The Norfolk Terrier is the smallest of all the working terrier breeds and like the Norwich Terrier they were named after the county. These charming little dogs were originally bred to hunt vermin, but over the years they have found their way into the hearts and homes of many people and for good reason. The Norfolk is not only a very sweet looking terrier, but they boast having extremely affectionate, albeit lively personalities too.
Norfolk Terriers and Norwich Terriers were considered one and the same breed during the 1800s when they were simply thought of as working farm dogs, although they were also a popular choice of companion with Cambridge university students too and eventually became their mascot. Although the actual origins of the breed remain a bit of a mystery, but it's thought that certain terriers were used to create Norfolks which includes red Cairn Terriers, Glen of Imaals and Dandie Dinmonts.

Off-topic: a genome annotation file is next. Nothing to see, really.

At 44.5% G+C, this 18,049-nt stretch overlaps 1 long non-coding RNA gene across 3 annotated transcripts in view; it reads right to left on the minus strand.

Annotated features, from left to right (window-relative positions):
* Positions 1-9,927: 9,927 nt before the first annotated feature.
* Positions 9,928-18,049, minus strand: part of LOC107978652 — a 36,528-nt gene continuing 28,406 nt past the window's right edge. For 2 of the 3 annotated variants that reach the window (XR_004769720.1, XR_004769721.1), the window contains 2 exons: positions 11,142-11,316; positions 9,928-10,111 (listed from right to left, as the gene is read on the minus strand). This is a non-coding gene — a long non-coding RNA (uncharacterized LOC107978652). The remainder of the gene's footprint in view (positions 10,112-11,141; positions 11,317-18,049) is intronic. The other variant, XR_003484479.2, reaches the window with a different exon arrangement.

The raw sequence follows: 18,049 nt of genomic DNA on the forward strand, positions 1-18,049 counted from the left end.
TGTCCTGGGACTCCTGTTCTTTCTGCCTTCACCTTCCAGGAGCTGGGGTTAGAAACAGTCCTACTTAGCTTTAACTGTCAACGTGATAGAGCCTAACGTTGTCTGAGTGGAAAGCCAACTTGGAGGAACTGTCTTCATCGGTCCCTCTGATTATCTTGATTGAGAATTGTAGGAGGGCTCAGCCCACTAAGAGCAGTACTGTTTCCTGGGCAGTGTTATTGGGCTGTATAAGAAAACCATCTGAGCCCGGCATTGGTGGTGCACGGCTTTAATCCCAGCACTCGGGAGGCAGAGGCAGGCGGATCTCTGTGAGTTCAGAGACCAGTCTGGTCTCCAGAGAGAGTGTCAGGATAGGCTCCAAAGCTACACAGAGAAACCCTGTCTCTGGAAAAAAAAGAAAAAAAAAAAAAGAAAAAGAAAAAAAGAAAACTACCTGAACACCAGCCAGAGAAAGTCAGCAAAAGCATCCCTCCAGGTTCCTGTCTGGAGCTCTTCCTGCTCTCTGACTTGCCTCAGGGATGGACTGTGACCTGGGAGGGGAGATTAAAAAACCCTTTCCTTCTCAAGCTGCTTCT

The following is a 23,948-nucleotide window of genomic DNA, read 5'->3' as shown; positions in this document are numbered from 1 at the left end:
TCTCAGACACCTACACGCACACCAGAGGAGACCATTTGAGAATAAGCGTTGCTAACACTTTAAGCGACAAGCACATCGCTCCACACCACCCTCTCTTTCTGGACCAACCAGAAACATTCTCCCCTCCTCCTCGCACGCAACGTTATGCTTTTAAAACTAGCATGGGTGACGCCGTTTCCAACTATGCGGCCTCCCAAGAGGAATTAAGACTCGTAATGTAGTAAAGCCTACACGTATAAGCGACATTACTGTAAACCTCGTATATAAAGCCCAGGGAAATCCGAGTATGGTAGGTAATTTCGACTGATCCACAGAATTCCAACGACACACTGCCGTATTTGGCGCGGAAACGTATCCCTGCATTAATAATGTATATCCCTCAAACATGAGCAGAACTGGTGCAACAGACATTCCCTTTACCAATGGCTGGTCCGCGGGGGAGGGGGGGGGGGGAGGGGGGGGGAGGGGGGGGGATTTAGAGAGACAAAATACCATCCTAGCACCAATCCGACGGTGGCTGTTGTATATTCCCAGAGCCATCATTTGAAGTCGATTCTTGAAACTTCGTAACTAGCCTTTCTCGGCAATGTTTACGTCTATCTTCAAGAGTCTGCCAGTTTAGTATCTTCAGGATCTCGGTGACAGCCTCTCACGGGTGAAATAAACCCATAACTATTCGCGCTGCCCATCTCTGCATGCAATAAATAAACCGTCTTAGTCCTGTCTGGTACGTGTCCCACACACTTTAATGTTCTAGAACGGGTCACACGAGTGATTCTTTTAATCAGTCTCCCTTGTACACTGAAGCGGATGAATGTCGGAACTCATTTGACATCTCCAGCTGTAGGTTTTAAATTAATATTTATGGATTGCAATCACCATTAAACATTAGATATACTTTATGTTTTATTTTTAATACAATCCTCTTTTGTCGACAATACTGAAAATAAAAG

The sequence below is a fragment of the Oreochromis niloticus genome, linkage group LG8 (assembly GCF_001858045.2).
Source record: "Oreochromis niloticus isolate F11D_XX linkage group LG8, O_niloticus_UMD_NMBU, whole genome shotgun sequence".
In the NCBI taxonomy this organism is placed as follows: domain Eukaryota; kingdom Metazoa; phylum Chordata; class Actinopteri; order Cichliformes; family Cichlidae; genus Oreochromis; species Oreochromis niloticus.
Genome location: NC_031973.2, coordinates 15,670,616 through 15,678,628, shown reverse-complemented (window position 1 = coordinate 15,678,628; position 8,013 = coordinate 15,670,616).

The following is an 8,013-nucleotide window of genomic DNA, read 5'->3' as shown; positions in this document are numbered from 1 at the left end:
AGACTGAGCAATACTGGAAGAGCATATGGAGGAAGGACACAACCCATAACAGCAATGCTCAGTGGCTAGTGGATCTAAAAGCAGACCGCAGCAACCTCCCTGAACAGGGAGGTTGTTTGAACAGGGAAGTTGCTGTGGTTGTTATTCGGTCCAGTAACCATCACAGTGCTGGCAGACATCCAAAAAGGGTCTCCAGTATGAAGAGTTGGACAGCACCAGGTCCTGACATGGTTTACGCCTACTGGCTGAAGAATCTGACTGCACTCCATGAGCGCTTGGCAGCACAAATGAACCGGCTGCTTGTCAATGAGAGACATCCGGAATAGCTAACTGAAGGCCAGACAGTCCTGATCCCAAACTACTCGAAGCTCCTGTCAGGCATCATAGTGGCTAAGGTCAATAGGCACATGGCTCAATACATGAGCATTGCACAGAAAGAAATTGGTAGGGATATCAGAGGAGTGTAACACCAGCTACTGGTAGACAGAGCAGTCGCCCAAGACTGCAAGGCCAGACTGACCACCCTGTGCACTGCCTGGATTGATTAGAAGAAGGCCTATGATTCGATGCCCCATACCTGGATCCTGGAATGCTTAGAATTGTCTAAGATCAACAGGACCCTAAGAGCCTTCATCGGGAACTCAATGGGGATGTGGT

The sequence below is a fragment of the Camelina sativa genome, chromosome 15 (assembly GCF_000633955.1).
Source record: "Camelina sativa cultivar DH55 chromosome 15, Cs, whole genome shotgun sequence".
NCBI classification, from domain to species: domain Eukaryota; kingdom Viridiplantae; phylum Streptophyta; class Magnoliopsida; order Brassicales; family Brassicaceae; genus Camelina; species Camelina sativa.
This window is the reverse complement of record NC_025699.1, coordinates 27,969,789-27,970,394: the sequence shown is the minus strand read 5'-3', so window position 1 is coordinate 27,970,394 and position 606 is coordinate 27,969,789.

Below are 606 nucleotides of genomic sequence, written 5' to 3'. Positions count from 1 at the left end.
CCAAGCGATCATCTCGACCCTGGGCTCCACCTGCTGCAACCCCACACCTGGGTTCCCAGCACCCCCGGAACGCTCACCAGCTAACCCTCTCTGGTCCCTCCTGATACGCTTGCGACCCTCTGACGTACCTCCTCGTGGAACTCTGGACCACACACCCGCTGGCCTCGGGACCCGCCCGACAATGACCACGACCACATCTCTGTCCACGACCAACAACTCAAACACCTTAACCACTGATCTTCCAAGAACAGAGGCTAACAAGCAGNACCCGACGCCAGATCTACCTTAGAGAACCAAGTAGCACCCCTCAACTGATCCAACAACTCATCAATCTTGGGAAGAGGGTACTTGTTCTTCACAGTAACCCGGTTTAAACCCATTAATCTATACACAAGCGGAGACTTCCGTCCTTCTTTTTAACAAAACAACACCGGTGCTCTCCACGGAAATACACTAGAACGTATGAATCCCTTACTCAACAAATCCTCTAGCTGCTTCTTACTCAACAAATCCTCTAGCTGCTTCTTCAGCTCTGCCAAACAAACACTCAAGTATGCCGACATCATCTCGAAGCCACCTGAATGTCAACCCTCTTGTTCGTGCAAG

These charming little dogs have been around for well over 100 years and were originally bred to control vermin becoming known as exceptionally good "ratters". The breed was recognised by The Kennel Club in 1932 as being Norwich Terriers, but later in 1965 dogs with drop ears and dogs with upright ears were classed as separate and unique breeds in their own right with dropped eared dogs being called Norfolk Terriers. Today, Norfolks are still as popular as companions and family pets as they ever were thanks to their charming albeit often feisty, terrier natures. They have also found their way into the hearts and homes of many people in other countries of the world as well as being popular when exhibited in the show ring.